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A Shift To "Good Divorces"

During the last decade some attention has shifted from the adversarial divorce to the notion of a "good divorce." This notion of a "good divorce" offers divorcing parents a new model that may facilitate the transition from a married couple to a divorced collaborative co-parenting team. In a good divorce, parents jointly set goals for their children and collaborate on ways to achieve these goals.

In The Name Of The Children

We always tell our clients that divorce may end a marriage, but the co-parental relationship is a lifelong bond that will continue through life cycle events such as graduations, religious ceremonies, birthdays, weddings, and future grandchildren. This bond of kinship is predicated on the belief that children want to maintain equal relationships with both parents. In order to maximize the opportunity to maintain these bonds, parents need to create unique ways to diffuse their marital issues and work to preserve the integrity of their parental relationships. Many families need some help in navigating the transition from marriage to divorce. This is particularly important as couples journey through the divorce litigation process and tend to lose sight of the bond of kinship that will endure long after the final divorce adjudication. It is during the litigation process that children are at greatest risk of becoming embroiled in parental conflict and placed in loyalty binds.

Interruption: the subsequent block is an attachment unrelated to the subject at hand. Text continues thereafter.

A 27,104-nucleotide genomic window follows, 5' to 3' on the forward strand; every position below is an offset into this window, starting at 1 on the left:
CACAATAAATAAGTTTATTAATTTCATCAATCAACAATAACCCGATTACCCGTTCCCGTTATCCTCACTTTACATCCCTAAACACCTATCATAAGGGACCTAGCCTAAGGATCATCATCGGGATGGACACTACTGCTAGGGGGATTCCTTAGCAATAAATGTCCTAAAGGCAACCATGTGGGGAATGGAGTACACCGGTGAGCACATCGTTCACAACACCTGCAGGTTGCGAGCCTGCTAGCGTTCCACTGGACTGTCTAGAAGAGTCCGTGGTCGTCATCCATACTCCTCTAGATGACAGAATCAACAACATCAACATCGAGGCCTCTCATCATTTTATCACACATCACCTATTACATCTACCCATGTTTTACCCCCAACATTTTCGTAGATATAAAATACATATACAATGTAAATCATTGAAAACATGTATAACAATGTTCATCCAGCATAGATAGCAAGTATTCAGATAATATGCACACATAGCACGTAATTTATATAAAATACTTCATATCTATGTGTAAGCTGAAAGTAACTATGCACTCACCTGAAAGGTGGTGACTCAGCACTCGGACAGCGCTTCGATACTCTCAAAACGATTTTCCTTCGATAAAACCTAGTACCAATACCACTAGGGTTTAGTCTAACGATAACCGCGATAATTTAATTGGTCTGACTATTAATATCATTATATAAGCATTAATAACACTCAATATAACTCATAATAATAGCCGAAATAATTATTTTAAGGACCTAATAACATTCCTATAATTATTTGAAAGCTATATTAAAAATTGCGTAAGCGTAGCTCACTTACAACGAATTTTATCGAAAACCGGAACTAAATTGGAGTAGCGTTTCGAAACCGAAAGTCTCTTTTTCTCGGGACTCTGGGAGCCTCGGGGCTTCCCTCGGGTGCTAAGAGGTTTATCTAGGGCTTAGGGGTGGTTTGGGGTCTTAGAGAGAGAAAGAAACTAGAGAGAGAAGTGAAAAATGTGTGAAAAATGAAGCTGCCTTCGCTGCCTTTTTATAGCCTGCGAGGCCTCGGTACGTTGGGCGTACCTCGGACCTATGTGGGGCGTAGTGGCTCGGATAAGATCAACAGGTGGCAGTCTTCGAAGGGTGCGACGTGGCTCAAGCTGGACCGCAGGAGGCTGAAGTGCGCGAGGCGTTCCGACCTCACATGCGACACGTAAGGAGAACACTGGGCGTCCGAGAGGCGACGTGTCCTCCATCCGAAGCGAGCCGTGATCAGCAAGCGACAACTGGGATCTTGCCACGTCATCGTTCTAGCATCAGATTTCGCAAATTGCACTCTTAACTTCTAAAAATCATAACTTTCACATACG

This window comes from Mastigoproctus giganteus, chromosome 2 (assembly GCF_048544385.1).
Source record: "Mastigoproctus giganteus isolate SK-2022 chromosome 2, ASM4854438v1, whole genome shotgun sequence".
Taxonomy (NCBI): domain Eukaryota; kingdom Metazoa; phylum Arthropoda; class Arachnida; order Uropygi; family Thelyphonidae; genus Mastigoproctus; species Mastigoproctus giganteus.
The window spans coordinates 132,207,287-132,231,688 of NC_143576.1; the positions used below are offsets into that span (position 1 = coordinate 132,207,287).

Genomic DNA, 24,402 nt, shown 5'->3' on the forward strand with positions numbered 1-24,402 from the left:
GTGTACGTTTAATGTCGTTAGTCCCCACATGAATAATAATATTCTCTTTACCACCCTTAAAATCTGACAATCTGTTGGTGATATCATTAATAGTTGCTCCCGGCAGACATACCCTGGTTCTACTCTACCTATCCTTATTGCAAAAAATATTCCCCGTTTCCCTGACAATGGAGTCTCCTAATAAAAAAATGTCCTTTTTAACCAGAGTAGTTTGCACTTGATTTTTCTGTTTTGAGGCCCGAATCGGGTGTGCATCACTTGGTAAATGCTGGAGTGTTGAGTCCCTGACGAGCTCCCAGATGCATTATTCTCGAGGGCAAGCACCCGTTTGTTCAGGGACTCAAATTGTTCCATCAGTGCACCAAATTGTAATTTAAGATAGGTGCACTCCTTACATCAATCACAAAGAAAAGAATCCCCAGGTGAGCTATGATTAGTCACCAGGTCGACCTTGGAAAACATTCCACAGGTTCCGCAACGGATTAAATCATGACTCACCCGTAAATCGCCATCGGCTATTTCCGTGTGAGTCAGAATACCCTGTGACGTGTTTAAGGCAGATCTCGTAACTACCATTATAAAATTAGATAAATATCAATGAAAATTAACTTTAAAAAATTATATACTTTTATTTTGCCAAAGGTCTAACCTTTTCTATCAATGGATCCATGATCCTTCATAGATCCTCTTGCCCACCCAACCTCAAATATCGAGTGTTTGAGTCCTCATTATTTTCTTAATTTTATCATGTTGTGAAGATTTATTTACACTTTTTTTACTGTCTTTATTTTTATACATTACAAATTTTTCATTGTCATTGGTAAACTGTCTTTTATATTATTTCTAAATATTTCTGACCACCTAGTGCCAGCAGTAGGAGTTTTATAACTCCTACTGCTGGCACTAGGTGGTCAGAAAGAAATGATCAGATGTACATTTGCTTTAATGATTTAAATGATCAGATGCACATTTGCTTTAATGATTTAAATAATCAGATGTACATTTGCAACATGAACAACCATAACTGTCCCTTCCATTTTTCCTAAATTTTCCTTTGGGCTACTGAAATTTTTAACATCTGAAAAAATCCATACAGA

How Our Collaborative Divorce Consulting Service Works

For the past five years divorce attorneys have referred us clients who were unable to separate their marital issues from their parenting responsibilities. We worked closely with these couples throughout the litigation process and helped them understand the meaning of "best interest of the child" and the importance of collaborative co-parenting. In addition, we mediated many child-related disputes and shared parenting issues, offered parents conflict management strategies, and helped divorcing couples set well-delineated boundaries to minimize future parental conflict.



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